Since cells in solid tumors divide less rapidly than cells in the bone marrow or cells of the immune system, mitotic inhibitors often cause severe side effects when used for treatment of diseases like prostate cancer and breast cancer. One approach to overcome
[...] Read more.
Since cells in solid tumors divide less rapidly than cells in the bone marrow or cells of the immune system, mitotic inhibitors often cause severe side effects when used for treatment of diseases like prostate cancer and breast cancer. One approach to overcome this problem involves attempts at developing drugs based on general cytotoxins, like calicheamicin and thapsigargin, which kill cells at all phases of the cell cycle. However, such toxins can only be used when efficient targeting to the malignant tissue is possible. In the case of thapsigargin, selectivity for tumor-associated cells is achieved by conjugating the drug to a peptide that is only cleaved in the vicinity of tumors to release the cytotoxic drug or an analog with retained activity. Solid-phase synthesis protocols were developed for preparation of three already validated prodrugs of thapsigargin: one prodrug cleavable by human kallikrein 2, one prodrug cleavable by prostate-specific antigen, and one prodrug cleavable by prostate-specific membrane antigen. Full article
(This article belongs to the Special Issue Solid Phase Synthesis)
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Open AccessArticle Molecular Diversity by Olefin Cross-Metathesis on Solid Support. Generation of Libraries of Biologically Promising β-Lactam Derivatives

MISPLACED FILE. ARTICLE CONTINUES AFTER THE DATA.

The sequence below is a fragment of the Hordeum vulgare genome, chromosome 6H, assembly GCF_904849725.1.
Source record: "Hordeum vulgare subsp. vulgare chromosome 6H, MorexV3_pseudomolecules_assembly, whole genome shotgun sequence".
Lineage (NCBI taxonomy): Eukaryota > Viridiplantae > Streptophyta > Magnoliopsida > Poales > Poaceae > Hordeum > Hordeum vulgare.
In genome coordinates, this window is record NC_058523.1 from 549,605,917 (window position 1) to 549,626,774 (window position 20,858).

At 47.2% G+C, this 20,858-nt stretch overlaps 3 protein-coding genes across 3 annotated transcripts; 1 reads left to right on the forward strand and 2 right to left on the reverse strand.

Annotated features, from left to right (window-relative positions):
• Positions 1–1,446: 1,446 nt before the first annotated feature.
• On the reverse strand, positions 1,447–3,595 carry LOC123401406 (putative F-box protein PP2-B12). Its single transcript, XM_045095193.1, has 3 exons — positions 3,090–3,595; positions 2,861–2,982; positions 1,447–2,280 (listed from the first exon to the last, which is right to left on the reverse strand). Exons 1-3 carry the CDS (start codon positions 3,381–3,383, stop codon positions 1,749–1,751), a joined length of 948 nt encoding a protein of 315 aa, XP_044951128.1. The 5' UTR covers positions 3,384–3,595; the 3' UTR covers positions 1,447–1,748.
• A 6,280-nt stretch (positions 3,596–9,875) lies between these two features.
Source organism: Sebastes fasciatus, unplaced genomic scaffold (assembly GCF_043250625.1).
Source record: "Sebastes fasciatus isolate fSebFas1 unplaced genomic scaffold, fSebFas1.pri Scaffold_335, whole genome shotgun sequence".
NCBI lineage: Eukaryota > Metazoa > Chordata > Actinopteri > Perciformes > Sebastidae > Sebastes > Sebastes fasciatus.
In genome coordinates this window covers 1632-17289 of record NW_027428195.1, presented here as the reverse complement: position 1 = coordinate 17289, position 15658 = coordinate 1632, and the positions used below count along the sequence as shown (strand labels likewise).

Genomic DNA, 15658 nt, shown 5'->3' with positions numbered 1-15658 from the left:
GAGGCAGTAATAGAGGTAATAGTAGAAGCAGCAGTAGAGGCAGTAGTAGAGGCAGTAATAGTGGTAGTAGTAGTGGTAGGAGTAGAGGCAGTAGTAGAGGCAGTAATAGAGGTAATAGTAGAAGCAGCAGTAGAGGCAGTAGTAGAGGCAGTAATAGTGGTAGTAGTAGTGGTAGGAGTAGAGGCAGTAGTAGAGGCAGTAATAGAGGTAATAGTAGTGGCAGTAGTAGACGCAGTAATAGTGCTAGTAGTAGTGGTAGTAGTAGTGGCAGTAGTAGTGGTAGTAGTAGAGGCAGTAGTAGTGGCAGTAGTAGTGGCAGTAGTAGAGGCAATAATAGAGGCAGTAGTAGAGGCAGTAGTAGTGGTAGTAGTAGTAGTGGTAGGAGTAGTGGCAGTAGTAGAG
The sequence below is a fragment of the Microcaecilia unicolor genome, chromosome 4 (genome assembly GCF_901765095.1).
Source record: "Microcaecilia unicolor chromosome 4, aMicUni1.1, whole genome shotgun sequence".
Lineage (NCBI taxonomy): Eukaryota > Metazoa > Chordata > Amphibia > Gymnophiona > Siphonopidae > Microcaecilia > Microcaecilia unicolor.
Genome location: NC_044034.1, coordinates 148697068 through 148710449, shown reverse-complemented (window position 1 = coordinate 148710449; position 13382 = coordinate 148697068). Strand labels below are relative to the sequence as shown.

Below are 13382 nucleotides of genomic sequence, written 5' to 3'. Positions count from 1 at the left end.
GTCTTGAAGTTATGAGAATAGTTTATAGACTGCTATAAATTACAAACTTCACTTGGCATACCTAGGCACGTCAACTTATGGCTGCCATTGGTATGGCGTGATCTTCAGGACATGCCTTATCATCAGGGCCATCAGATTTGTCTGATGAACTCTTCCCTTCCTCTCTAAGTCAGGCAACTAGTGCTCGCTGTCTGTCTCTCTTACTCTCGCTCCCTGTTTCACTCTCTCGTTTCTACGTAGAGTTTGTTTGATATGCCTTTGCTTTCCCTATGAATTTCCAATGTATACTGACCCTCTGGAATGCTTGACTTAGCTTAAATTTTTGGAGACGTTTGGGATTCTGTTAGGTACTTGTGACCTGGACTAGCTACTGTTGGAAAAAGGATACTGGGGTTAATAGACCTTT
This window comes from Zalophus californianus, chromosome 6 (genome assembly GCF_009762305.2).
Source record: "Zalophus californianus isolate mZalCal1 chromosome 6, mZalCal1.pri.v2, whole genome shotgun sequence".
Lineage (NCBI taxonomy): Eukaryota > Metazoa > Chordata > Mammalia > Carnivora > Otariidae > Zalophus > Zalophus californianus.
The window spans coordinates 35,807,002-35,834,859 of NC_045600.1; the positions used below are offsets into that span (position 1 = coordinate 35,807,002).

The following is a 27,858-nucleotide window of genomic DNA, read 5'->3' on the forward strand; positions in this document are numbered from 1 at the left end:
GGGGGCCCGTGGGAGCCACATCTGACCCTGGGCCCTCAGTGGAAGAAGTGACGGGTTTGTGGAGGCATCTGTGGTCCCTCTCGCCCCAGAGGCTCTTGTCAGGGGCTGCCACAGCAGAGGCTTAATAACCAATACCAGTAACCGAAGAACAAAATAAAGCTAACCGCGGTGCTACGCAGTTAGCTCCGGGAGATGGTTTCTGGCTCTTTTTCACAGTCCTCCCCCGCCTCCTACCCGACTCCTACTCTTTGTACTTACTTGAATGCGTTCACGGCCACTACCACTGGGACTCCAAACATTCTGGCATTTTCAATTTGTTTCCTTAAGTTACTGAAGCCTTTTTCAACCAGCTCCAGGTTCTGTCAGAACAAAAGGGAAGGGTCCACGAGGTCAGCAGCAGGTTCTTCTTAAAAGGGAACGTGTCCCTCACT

Molecules 2018, 23(5), 1193; https://doi.org/10.3390/molecules23051193
Received: 7 May 2018 / Revised: 11 May 2018 / Accepted: 14 May 2018 / Published: 16 May 2018
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Abstract
The application of the reagent-based diversification strategy for generation of libraries of biologically promising β-lactam derivatives is described. Key features are the versatility of the linker used and the cross-metathesis functionalization at the cleavage step. From an immobilized primary library, diversity was expanded
[...] Read more.
The application of the reagent-based diversification strategy for generation of libraries of biologically promising β-lactam derivatives is described. Key features are the versatility of the linker used and the cross-metathesis functionalization at the cleavage step. From an immobilized primary library, diversity was expanded by applying different cleavage conditions, leading to a series of cholesterol absorption inhibitor analogues together with interesting hybrid compounds through incorporation of a chalcone moiety. Full article
(This article belongs to the Special Issue Solid Phase Synthesis)
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Open AccessFeature PaperArticle Traceless Solid-Phase Synthesis of [6,7,8 + 5,6,7]-Fused Molecular Frameworks
Molecules 2018, 23(5), 1090; https://doi.org/10.3390/molecules23051090
Received: 14 April 2018 / Revised: 30 April 2018 / Accepted: 2 May 2018 / Published: 4 May 2018
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Abstract
We report two synthetic strategies for traceless solid-phase synthesis of molecular scaffolds comprising 6- to 8-membered rings fused with 5- to 7-membered rings. Traceless synthesis facilitated preparation of target molecules without any trace of polymer-supported linkers. The cyclization proceeded via acid-mediated tandem N